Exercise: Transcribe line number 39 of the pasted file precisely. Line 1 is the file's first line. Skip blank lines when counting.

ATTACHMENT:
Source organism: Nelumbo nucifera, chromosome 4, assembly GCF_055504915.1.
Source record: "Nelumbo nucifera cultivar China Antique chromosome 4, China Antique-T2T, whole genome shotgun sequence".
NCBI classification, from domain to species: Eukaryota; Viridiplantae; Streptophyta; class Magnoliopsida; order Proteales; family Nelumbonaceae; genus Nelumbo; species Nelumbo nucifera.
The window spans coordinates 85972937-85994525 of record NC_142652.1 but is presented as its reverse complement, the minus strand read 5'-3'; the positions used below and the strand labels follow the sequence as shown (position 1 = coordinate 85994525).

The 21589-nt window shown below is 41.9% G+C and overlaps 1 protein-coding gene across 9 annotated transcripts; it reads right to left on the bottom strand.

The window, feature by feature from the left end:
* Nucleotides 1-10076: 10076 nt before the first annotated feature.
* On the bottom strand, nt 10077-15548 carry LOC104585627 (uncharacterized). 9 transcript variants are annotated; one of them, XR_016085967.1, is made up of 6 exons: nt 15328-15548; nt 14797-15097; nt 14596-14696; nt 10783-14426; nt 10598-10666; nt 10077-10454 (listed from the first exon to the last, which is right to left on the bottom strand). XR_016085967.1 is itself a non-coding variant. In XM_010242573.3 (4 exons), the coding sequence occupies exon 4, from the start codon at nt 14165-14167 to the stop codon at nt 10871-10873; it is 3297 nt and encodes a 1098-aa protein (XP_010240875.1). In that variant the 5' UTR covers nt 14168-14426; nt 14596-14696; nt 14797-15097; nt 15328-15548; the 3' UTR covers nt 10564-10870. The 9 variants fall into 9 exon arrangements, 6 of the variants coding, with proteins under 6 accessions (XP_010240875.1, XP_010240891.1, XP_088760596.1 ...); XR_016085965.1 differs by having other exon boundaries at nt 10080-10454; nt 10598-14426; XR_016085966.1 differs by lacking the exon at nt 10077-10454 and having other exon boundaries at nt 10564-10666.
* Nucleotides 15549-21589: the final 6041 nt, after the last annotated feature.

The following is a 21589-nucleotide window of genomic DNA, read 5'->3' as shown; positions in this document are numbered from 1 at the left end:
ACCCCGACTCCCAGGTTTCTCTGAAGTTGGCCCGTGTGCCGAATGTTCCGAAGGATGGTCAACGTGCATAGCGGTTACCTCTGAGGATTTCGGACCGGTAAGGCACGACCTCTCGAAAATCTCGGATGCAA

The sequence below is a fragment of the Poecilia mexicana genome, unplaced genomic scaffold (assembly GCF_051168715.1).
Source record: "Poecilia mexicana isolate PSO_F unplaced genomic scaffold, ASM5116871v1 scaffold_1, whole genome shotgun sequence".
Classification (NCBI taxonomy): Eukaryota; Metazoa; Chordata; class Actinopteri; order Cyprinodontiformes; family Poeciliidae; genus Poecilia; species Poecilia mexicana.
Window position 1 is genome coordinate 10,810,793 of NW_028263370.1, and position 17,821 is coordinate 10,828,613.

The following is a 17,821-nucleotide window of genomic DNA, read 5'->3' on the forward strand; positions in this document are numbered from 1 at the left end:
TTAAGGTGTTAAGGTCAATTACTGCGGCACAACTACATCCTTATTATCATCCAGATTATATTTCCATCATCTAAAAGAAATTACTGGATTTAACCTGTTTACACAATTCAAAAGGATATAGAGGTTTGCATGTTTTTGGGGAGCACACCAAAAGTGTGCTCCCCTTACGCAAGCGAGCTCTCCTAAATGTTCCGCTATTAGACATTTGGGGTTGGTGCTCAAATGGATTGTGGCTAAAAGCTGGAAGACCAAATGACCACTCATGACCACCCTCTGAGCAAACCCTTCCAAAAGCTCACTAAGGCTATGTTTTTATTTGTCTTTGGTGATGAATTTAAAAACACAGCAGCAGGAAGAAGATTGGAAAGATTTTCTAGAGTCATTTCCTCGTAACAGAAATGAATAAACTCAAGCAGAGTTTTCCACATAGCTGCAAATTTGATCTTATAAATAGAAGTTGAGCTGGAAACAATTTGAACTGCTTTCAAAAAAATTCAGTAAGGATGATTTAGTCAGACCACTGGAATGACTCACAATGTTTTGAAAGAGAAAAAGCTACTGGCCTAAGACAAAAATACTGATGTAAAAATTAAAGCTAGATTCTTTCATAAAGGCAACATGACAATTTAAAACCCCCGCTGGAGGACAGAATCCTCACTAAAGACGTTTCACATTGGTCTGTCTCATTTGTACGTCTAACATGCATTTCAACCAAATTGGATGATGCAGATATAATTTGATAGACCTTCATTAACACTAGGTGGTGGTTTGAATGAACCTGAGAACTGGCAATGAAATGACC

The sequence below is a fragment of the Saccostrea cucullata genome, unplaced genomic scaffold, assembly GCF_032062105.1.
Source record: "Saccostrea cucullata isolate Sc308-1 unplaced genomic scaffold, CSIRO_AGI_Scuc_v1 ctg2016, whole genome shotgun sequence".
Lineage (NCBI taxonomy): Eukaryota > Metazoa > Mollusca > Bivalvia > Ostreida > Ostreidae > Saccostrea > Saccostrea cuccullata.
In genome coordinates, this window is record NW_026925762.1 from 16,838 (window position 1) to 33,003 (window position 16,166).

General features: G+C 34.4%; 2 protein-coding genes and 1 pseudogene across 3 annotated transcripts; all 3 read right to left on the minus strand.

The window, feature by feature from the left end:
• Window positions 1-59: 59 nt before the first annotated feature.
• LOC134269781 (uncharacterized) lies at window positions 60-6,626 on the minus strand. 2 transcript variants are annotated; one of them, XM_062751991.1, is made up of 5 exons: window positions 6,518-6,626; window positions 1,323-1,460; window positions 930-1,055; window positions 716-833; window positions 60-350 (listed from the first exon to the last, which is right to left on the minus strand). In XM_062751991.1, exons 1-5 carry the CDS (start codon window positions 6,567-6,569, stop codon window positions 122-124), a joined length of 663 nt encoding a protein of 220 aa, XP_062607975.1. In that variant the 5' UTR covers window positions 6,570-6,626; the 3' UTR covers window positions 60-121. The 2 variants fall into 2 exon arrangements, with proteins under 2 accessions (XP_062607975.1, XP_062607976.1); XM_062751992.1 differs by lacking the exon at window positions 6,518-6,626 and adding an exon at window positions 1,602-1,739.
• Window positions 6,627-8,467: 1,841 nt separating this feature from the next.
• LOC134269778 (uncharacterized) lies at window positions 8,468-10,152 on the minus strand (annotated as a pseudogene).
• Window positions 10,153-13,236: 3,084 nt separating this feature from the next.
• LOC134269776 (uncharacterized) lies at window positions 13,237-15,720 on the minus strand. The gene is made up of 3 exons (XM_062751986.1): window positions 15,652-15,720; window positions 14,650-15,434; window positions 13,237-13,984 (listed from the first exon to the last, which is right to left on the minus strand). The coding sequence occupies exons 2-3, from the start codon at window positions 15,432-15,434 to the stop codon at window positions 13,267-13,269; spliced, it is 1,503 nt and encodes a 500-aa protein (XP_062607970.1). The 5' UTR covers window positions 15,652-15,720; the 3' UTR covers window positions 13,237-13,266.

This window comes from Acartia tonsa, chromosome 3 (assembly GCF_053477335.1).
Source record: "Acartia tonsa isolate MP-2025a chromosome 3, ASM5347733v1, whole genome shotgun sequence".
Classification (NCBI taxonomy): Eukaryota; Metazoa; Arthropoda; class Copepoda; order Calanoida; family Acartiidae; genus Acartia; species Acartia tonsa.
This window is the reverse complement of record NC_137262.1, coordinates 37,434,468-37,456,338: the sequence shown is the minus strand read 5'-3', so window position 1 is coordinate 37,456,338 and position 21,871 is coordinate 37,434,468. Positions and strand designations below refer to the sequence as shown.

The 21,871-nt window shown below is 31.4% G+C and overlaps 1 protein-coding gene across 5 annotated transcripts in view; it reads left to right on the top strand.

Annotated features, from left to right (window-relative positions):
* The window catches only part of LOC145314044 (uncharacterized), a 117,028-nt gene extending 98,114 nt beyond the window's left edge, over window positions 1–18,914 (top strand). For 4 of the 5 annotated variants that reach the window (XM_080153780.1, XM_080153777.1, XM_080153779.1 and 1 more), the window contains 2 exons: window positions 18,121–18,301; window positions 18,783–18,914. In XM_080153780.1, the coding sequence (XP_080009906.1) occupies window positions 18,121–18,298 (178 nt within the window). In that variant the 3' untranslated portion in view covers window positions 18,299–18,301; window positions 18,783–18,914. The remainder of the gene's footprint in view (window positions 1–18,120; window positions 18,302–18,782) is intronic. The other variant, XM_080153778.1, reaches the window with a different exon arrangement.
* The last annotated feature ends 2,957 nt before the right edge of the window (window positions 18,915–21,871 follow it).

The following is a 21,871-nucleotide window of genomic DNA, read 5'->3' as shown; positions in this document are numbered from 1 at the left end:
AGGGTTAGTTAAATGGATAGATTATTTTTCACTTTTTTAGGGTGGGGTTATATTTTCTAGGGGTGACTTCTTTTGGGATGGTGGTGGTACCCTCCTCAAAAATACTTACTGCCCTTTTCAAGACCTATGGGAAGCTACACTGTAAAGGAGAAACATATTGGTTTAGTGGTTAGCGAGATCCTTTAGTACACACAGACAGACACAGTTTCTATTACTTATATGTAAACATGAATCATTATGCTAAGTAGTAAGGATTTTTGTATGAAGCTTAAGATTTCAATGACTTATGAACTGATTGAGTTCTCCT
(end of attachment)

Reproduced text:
AGGGTTAGTTAAATGGATAGATTATTTTTCACTTTTTTAGGGTGGGGTTATATTTTCTAGGGGTGACTTCTTTTGGGATGGTGGTGGTACCCTCCTCAAAAATACTTACTGCCCTTTTCAAGACCTATGGGAAGCTACACTGTAAAGGAGAAACATATTGGTTTAGTGGTTAGCGAGATCCTTTAGTACACACAGACAGACACAGTTTCTATTACTTATATGTAAACATGAATCATTATGCTAAGTAGTAAGGATTTTTGTATGAAGCTTAAGATTTCAATGACTTATGAACTGATTGAGTTCTCCT